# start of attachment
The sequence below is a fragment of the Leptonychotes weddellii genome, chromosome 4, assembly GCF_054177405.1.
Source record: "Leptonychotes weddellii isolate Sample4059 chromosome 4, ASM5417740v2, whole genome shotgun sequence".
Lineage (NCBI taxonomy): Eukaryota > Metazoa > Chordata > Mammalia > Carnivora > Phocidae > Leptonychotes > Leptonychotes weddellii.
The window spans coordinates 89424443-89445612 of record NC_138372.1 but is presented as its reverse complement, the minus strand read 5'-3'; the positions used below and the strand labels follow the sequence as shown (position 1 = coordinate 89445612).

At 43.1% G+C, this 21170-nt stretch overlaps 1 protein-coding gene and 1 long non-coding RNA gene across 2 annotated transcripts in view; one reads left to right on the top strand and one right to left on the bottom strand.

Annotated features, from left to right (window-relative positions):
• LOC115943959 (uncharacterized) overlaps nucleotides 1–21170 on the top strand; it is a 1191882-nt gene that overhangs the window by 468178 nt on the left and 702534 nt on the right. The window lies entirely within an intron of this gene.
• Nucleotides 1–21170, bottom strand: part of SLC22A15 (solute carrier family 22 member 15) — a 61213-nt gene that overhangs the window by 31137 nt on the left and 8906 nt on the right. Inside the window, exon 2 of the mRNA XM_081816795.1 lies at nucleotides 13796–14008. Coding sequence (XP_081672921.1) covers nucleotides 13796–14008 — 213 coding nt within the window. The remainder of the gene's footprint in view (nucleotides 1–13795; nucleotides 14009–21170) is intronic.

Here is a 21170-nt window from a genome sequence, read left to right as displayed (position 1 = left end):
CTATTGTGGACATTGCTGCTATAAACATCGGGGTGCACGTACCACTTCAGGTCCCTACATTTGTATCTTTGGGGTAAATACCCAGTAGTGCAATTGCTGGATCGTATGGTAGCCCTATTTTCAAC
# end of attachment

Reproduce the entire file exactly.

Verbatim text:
The sequence below is a fragment of the Leptonychotes weddellii genome, chromosome 4, assembly GCF_054177405.1.
Source record: "Leptonychotes weddellii isolate Sample4059 chromosome 4, ASM5417740v2, whole genome shotgun sequence".
Lineage (NCBI taxonomy): Eukaryota > Metazoa > Chordata > Mammalia > Carnivora > Phocidae > Leptonychotes > Leptonychotes weddellii.
The window spans coordinates 89424443-89445612 of record NC_138372.1 but is presented as its reverse complement, the minus strand read 5'-3'; the positions used below and the strand labels follow the sequence as shown (position 1 = coordinate 89445612).

At 43.1% G+C, this 21170-nt stretch overlaps 1 protein-coding gene and 1 long non-coding RNA gene across 2 annotated transcripts in view; one reads left to right on the top strand and one right to left on the bottom strand.

Annotated features, from left to right (window-relative positions):
• LOC115943959 (uncharacterized) overlaps nucleotides 1–21170 on the top strand; it is a 1191882-nt gene that overhangs the window by 468178 nt on the left and 702534 nt on the right. The window lies entirely within an intron of this gene.
• Nucleotides 1–21170, bottom strand: part of SLC22A15 (solute carrier family 22 member 15) — a 61213-nt gene that overhangs the window by 31137 nt on the left and 8906 nt on the right. Inside the window, exon 2 of the mRNA XM_081816795.1 lies at nucleotides 13796–14008. Coding sequence (XP_081672921.1) covers nucleotides 13796–14008 — 213 coding nt within the window. The remainder of the gene's footprint in view (nucleotides 1–13795; nucleotides 14009–21170) is intronic.

Here is a 21170-nt window from a genome sequence, read left to right as displayed (position 1 = left end):
CTATTGTGGACATTGCTGCTATAAACATCGGGGTGCACGTACCACTTCAGGTCCCTACATTTGTATCTTTGGGGTAAATACCCAGTAGTGCAATTGCTGGATCGTATGGTAGCCCTATTTTCAAC